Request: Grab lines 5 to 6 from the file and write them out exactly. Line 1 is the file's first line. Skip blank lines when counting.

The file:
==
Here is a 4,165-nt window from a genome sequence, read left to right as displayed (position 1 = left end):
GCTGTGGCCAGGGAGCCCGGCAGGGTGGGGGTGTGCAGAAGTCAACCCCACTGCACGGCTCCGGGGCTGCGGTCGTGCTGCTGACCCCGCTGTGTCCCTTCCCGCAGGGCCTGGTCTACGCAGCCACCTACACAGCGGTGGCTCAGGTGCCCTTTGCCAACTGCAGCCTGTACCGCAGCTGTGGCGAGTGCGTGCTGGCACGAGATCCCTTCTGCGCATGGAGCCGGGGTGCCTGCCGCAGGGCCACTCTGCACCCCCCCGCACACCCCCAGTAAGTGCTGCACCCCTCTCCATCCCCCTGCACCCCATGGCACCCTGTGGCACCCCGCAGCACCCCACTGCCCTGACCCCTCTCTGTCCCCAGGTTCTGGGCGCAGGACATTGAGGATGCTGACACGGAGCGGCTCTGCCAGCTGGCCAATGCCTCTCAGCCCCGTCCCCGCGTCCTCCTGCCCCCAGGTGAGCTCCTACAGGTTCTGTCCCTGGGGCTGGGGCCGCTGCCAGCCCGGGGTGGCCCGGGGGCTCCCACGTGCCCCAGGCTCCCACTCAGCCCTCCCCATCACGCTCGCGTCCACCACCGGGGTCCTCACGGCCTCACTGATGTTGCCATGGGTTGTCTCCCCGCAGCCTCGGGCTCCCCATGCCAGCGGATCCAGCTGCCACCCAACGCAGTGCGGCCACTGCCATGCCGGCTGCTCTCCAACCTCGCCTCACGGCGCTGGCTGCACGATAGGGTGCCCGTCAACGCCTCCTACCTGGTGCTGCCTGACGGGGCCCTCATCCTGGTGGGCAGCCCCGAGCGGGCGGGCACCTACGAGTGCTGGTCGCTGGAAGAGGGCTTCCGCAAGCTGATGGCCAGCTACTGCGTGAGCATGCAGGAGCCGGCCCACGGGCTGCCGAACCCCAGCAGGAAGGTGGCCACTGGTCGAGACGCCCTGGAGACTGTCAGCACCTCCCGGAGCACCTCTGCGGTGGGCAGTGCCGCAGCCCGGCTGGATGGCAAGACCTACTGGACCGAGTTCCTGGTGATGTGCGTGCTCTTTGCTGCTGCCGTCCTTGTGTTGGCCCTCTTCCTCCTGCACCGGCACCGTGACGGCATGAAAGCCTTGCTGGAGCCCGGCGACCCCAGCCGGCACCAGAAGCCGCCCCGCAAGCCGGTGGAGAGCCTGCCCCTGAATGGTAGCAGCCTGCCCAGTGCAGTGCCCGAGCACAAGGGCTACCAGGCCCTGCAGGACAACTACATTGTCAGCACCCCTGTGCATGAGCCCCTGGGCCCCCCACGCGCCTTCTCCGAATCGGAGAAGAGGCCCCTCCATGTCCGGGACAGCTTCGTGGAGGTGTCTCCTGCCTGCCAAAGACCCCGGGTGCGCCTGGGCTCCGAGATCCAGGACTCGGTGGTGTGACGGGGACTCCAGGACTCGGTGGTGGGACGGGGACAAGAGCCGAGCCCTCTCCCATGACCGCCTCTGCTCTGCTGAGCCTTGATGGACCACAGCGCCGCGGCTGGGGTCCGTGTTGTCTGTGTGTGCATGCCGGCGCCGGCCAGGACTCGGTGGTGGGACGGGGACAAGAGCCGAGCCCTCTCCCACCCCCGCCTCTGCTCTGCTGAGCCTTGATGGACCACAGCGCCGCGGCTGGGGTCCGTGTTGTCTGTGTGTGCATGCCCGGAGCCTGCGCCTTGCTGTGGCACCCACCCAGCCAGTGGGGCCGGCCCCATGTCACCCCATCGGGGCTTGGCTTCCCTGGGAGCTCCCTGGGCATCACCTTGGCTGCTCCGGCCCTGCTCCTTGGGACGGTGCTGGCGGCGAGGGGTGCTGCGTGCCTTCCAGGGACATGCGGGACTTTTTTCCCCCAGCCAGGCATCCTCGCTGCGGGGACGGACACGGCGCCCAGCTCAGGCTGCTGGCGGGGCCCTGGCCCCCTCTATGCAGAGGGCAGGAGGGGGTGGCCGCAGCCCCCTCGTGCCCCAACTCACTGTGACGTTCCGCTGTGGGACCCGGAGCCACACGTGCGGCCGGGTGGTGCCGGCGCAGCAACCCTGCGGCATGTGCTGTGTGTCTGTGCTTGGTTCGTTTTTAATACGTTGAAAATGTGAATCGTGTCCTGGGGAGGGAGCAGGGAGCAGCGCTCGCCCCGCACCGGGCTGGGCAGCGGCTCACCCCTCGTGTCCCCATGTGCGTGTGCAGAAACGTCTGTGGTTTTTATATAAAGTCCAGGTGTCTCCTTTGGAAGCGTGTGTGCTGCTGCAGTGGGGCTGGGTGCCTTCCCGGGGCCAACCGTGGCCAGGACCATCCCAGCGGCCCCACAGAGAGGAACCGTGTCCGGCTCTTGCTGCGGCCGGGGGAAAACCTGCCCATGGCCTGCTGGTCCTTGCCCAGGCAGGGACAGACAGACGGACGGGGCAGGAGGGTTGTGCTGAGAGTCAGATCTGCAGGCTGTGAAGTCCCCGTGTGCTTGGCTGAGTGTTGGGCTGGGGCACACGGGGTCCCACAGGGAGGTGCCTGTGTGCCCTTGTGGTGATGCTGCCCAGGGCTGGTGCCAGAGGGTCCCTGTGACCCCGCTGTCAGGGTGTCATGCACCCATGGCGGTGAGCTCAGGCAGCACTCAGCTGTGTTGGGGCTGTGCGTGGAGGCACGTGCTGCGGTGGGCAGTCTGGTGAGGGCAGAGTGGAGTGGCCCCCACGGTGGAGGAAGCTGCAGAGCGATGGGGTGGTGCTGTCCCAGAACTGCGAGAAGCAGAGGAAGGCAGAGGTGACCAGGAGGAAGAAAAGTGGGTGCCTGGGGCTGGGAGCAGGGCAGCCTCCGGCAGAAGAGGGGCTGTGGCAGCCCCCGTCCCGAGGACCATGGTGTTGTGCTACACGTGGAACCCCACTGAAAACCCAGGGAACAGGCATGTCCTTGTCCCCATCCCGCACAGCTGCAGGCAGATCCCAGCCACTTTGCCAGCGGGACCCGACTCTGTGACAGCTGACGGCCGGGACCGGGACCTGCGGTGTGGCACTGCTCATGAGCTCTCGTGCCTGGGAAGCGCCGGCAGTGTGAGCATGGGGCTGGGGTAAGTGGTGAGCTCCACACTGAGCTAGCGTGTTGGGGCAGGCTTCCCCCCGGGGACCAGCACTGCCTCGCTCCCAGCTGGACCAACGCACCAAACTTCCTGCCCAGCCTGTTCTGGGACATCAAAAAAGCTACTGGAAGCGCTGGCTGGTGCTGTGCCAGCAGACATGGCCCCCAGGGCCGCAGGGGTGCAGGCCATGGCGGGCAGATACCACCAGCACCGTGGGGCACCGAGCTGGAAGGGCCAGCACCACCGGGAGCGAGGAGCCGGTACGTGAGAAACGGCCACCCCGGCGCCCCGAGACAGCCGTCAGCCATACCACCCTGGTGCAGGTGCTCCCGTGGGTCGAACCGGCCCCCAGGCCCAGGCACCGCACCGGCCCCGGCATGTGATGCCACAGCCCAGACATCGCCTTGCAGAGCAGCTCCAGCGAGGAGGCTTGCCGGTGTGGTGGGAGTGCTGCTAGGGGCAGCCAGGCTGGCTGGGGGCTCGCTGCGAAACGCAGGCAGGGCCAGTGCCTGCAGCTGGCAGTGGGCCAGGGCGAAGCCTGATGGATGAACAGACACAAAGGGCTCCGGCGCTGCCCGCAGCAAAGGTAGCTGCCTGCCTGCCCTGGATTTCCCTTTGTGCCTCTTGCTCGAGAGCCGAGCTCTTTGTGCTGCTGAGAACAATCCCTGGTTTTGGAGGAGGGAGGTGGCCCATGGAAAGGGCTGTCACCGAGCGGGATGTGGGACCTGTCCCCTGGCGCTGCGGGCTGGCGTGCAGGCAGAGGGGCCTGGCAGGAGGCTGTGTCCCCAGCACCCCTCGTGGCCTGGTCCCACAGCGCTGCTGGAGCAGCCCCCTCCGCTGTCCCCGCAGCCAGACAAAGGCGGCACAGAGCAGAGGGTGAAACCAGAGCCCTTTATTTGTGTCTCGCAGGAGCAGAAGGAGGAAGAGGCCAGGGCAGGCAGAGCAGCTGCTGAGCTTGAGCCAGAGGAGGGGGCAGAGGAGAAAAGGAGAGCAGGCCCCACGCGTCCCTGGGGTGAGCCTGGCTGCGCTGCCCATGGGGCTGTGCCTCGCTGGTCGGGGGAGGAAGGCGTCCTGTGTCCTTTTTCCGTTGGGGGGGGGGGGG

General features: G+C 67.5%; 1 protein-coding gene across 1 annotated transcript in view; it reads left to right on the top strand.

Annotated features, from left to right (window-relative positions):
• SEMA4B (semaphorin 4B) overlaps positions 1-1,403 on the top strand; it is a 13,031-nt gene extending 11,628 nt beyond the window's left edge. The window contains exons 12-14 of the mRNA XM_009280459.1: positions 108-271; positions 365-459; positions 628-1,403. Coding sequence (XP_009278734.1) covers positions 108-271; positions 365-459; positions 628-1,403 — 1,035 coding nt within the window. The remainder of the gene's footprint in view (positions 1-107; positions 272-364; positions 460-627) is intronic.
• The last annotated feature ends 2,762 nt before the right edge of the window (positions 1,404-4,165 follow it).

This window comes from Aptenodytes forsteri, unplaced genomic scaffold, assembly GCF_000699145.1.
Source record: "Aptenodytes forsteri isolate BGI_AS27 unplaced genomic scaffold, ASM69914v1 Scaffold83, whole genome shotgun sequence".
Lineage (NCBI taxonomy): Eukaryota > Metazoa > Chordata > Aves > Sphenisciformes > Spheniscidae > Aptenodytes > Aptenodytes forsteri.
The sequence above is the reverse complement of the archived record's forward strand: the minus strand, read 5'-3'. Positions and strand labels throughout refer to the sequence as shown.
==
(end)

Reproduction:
• SEMA4B (semaphorin 4B) overlaps positions 1-1,403 on the top strand; it is a 13,031-nt gene extending 11,628 nt beyond the window's left edge. The window contains exons 12-14 of the mRNA XM_009280459.1: positions 108-271; positions 365-459; positions 628-1,403. Coding sequence (XP_009278734.1) covers positions 108-271; positions 365-459; positions 628-1,403 — 1,035 coding nt within the window. The remainder of the gene's footprint in view (positions 1-107; positions 272-364; positions 460-627) is intronic.
• The last annotated feature ends 2,762 nt before the right edge of the window (positions 1,404-4,165 follow it).